Gothic Art covered a period of four centuries, from the 12th to the beginning of the 16th century. Gothic art and architecture first appeared in France. It can be said that, since the days when the Greeks invented the Doric and Ionic, no society had ever developed a style of architecture more personally expressive. There was something marvelous in this phenomenon, and its cause is to be found in the new position of the communes (the cities of France). Their population conquered a prominent place in the society, side by side with the feudals and clergy.
Notre-Dame de Strasbourg
Central Portal-Western Façade
Gothic: the Urban Character of Art
Gothic art is urban par excellence. Quite the opposite, Romanesque art was developed mostly in the monastic environment. While the feudal class laid the foundation of the castle architecture, it was the population of the communes who built the Gothic cathedrals. Within the walls of the cities, the urban civilization began to flourish, guilds and corporations were formed, and the bourgeoisie and workmen started to assert their role in society.
True, the new art started in the religious environment, but evolved in a surprisingly dogma-free manner, so that it gave us the masterpieces of civil architecture like the Jacques Coeur Palace in Bourges, and the civic buildings in the Low Countries.
The crusades increased the power of kings, reinvigorated commerce, and raised the importance and prosperity of the cities. When France became what Germany had been, the leading state of Europe, her kings began to consolidate their territories.
The feudal lords opposed the process, so the Kings of France allied themselves with the communes, which were also the main source of money for the monarchy. The league between them and royalty in France was a joint partnership of opposition to the power of the nobles.
The public spirit of the cities evolved based on this alliance. It was more prominent in Gothic art because the relation between public and art was direct. The cathedrals were built by the population of the cities, guided by their strong religious belief, and they were seen and used by all the citizens who had helped to pay for their construction. The huge monuments were not only works of art, they expressed municipal pride, the entire town being devoted to the task of building them. In an endless competition between cities, the buildings had to be vast, so that they could shelter the population of an entire city, and the spires rose higher and higher. People took a personal pride in the cathedral and all felt a personal rivalry with every other city which was boasting its own great building.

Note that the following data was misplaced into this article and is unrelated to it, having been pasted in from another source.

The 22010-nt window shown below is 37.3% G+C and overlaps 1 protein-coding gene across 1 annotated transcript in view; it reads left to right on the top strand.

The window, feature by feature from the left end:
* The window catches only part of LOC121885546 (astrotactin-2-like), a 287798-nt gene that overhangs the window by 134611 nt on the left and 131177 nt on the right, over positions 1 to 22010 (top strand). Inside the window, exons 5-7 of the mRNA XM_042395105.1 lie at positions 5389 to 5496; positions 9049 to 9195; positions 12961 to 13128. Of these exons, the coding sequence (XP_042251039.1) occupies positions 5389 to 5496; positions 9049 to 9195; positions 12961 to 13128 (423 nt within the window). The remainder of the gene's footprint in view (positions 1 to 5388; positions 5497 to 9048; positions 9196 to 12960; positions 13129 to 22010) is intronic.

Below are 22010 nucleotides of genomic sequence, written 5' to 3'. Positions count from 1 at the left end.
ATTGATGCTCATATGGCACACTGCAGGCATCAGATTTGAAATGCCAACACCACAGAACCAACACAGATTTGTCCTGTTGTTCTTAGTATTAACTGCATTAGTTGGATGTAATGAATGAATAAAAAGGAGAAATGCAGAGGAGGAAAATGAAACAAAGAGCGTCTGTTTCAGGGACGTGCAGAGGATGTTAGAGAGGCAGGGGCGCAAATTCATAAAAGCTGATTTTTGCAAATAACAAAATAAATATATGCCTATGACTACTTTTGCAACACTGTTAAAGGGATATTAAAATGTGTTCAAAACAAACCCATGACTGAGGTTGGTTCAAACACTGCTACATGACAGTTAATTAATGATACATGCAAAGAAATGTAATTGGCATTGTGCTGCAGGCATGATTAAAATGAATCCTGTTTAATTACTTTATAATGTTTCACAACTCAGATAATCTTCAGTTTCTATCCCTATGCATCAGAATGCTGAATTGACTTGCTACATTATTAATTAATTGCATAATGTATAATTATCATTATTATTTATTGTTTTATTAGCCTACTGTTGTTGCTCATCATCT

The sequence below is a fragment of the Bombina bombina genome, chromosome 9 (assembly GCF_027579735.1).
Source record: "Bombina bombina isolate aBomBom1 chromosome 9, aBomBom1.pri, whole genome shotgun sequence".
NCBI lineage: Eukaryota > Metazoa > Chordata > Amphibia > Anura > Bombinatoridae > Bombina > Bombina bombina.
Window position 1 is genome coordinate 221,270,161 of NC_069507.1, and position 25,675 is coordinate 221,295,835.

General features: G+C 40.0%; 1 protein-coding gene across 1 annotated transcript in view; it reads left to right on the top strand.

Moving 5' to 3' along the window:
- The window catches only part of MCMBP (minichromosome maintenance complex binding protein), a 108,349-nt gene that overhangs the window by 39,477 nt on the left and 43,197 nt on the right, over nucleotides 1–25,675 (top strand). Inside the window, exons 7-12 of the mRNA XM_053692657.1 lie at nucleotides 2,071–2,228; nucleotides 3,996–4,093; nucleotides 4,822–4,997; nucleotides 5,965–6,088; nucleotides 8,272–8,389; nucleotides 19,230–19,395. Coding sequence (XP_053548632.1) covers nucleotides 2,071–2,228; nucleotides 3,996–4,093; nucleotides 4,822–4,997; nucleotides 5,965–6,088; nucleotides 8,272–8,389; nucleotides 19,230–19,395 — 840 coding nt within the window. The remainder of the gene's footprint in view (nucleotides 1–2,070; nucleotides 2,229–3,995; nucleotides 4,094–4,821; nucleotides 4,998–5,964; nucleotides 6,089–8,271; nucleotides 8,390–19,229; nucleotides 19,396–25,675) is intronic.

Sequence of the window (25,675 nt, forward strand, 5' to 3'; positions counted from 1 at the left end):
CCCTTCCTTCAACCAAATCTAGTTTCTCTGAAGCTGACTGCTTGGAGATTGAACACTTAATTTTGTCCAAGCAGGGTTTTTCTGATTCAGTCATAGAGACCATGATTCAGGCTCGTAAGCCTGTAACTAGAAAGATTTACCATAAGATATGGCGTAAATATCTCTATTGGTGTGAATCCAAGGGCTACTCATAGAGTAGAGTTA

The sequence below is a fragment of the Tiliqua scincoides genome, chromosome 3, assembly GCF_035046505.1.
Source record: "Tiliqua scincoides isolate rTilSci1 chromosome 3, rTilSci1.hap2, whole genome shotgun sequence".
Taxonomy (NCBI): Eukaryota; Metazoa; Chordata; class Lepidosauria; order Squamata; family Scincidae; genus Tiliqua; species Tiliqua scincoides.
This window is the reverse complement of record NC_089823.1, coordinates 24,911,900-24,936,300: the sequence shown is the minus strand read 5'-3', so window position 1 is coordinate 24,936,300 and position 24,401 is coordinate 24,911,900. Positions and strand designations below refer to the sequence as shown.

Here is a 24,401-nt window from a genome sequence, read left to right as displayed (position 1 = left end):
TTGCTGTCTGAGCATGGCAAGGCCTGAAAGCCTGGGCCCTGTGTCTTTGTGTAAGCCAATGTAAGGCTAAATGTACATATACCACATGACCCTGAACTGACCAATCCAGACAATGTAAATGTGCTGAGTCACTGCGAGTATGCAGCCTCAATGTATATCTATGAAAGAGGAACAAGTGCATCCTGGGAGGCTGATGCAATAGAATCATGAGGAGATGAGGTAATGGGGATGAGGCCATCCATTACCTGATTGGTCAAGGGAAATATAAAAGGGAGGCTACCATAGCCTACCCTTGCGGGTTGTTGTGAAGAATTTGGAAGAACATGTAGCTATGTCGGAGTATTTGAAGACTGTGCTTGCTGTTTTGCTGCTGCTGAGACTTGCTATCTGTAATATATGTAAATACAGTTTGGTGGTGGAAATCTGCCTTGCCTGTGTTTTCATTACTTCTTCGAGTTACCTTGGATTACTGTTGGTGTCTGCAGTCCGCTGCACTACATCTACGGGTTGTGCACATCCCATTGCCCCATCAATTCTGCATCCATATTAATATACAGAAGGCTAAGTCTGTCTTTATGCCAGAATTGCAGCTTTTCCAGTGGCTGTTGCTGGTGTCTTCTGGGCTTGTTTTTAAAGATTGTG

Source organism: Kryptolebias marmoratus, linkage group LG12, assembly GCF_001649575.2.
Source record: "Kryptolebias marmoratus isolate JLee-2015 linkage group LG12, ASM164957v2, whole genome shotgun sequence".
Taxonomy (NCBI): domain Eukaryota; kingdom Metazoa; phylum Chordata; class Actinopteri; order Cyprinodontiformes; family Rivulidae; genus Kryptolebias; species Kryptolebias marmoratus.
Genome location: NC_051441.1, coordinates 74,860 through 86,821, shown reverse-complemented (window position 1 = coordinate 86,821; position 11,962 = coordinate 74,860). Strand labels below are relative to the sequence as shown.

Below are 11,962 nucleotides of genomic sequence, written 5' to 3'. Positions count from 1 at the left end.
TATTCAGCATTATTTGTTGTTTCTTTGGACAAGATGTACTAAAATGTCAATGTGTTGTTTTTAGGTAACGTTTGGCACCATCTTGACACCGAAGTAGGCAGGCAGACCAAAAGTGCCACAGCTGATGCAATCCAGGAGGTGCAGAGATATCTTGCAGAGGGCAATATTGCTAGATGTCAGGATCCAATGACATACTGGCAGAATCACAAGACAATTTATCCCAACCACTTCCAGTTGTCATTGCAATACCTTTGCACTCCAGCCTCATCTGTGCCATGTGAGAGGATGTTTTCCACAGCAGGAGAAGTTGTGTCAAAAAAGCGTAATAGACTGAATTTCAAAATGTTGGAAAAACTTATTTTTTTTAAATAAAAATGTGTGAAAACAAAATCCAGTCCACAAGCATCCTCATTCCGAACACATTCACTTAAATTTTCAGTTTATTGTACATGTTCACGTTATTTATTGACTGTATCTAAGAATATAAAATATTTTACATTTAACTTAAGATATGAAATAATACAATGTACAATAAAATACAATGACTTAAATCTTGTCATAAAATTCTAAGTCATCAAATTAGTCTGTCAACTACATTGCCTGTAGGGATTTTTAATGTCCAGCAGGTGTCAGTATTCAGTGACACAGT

We should not underestimate the influence the church and its revered clergy had on Gothic Art. During the Dark Ages, the convents were centers of instruction, and the clergy were the guardians of treasuries of civilization. In the Middle Ages, the clergy, besides teaching religion, were the masters of science, literature, diplomacy, and even of the art of war. They became the honored masters of their time, and the cathedrals are proof of the power of the church, built, however, by the efforts of people belonging to all classes, driven by religious faith and a huge charitable impulse.Characteristics of the Gothic Period Art
- The Art was essentially original. It appeared in Île-de-France without any external or historical influence.
- It was rational. It is the result of the most logical approach. In a Gothic building there is an absolute concordance between form and structure.
- Gothic art was realistic, replacing the abstract of the Romanesque with the tendency to observe, and cultivating the study of nature in sculptures and paintings. Its realism was determined by the role the cathedrals had in everyday life. They were in the same time civic buildings, used for town meetings, for public festivals, and for "miracle plays", being always open to the public.Gothic Cathedral Art
Art during the Gothic period was reflecting the huge importance religion had in people's life. The lessons and the stories of the Bible had to be taught by paintings, sculptures, and stained glass, the cathedral being an immense visual library. It was also a museum of art, meant to teach by paintings and reliefs the history of the world as comprehended by the traditions of the church, and the lessons of faith and of sacrifice. The message of its art had to be clearly understood by rich and poor alike, who were all gathering under its roof on equal terms.
Livre de la Chasse de Gaston Phoebus
1380-Bibliothèque Nationale, Paris
The sculptures and the painted windows of the religious buildings influenced even miniature paintings. A new miniature painting style emerged in the 13th Century, employing more vivid colors in trying to emulate the splendor of stained glass. Many vignettes recalled the design of the Gothic windows and their mullions.
The architecture had the main role in establishing local Gothic styles, and, on a larger scale, marked the distinction between the North and the South. The main difference consisted in the wall surfaces available for painting, which in the case of Northern Gothic became more limited than in the basilicas in the South.
Emancipated from monastic limitations, Gothic art became more human, more open to nature and beauty. Born in the religious environment, but rapidly adopted by the secular world, Gothic art was not only a movement, but the defining attribute of an entire epoch.